It looks like there’s going to be a lot on the ballot for the 2016 Washington general election, so I’m going to get started early on reading up on measures and candidates. These posts are not endorsements exactly, though some will end up being just that. Keep in mind that I am a liberal and I am not going into these posts unbiased looking for the ultimate correct answer.
First up, is Initiative 1464 which bills itself as the Washington government accountability act. It’s not really a general government accountability act. It’s a campaign donation accountability act at best.
The headline feature of the initiative is a form of public finance for state legislative and executive campaigns. I don’t hate the program, but I suspect it’s not going to have a transformative effect in Washington politics. The Democracy Credit Program lets each voter in the state make $50 donations to three candidates where the money comes from the program rather than the person’s own pocket. To be eligible to receive these funds, a candidate has to collect 75 small donations from voters within their district.
Reading a summary of Initiative 1464 for the state legislature, it appears that candidates have to forego all contributions besides the 75 qualifying ones. It’s for this reason why I don’t think this will have a transformative effect. Candidates who can collect enough contributions through the current system are going avoid the new program. The Democracy Credit Program is a lot more work, because it requires that candidates spend a lot of time cajoling people to give them one of their three $50 contributions. I think a lot of candidates would rather spend their time convincing people to vote for them. Smaller candidates may well jump on the bandwagon. But from the elections I’ve seen, they have less well thought out and comprehensive platforms, so we’ll be giving money to fringe candidates and not affecting how mainstream candidates fund raise.
The Democracy Credit Program would be funded by revoking the sales tax exemption we give to out of state residents. The appeal is that we publicly fund candidates with other people’s money.
The initiative also has limits on contributions, $100 per candidate for lobbyists and contractors who have business before the agency that the candidate would run. Note that this appears to be $100 total for such donors to these candidates, rather than the current limits which allow donors to start over at $0 after the primary.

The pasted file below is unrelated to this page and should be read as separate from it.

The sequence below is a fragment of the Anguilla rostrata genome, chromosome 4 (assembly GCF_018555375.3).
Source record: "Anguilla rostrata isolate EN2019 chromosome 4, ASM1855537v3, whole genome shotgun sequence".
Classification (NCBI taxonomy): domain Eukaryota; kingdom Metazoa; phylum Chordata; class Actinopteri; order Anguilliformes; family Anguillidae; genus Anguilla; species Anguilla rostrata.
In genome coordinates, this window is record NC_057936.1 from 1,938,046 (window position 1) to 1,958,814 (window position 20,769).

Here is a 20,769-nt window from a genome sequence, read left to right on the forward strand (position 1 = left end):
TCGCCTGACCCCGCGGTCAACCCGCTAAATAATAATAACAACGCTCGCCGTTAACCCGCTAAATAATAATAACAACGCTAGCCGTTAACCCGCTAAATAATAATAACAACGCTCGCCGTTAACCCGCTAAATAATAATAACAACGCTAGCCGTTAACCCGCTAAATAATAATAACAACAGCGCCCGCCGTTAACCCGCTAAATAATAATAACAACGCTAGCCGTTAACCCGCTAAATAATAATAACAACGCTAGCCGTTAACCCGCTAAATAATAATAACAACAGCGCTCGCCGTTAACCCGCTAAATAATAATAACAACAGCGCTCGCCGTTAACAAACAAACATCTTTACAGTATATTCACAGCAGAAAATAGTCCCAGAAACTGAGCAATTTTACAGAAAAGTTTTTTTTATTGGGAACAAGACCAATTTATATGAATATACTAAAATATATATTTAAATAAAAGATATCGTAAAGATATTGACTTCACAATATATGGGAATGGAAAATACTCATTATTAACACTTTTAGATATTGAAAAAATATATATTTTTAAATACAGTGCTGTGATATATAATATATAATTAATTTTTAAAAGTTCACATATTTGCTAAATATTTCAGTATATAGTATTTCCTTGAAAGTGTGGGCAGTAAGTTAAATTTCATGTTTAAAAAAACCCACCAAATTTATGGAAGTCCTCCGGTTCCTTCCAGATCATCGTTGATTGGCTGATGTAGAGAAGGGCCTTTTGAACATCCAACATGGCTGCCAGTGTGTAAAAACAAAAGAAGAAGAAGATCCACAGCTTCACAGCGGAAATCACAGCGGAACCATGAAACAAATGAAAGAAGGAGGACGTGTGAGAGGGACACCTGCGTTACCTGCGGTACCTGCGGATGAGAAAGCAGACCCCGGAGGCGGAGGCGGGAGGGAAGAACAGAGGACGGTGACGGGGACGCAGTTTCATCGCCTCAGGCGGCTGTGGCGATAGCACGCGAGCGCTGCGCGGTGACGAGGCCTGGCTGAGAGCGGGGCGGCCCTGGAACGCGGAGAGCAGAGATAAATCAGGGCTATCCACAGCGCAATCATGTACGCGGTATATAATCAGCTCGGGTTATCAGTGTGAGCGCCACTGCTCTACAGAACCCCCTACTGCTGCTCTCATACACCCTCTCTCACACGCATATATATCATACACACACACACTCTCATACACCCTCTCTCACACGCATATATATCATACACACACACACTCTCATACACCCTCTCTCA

What candidates can do with unused campaign funds would be more limited under the initiative. They would no longer be able to pay themselves a salary in excess of the state median income.
It would makes so-called independent expenditures count as candidate donations under a whole host of circumstances. For example, I campaign official could not leave the campaign to run an independent expenditure campaign and have the independent campaign continue to count as independent. So lots more could count against campaign limits.
The initiative would require political committees that advertise to list the top 5 donors while disallowing the committees to hide the ultimate donors’ names behind additional anonymous committees.
A new proscription means that an official cannot lobby their former agency for three years after leaving the agency. There are additional restrictions on lobbying for former state employees as well
The no campaign doesn’t appear to have a working web site. Looking at the PDC web site, they appear to have limited funding that comes primarily from the contractor and food industry. Supposedly they want us to worry about funding state education before we do this, but I don’t see them making any effort there, so I call bullshit on that point.
The Yes on 1464 campaign is generously funded, at just under $2 million as of this writing. One fourth of that comes from Connie Ballmer, wife of Steve Ballmer. That makes me very suspicious. Steve Ballmer funded the committee that opposed a state income tax initiative a few years ago, and he’s generally behaved like a jerk with respect to Washington politics. Connie Ballmer has also generously funded ($500,000) an attempt to defeat Barbara Madsen, the Washington Supreme Court Justice who wrote the opinion that invalidated one of her pet initiatives, publicly funded charter schools in Washington. Makes me think that she thinks Initiative 1464 won’t hurt her chances to get her own way.
Other contributors to the yes campaign do not follow the rules that would be enacted as part of this. Every Voice has contributed $300,000 to the campaign, but not filed any reports with the Washington State PDC. Neither does $100,000 contributor Represent US. Pretty sneaky for a campaign that supposedly is supposed to increase transparency.
I’ll be voting for this, but it’s not a strong endorsement. Given the Supreme Court’s declaration that campaign contributions constitute political speech, I just don’t see any way we can meaningfully reform campaign finance. Rich people will just opt out of any voluntary system. And frankly, if it fails I won’t shed a tear because the people behind the yes campaign appear to believe their proposed rules apply only to other people.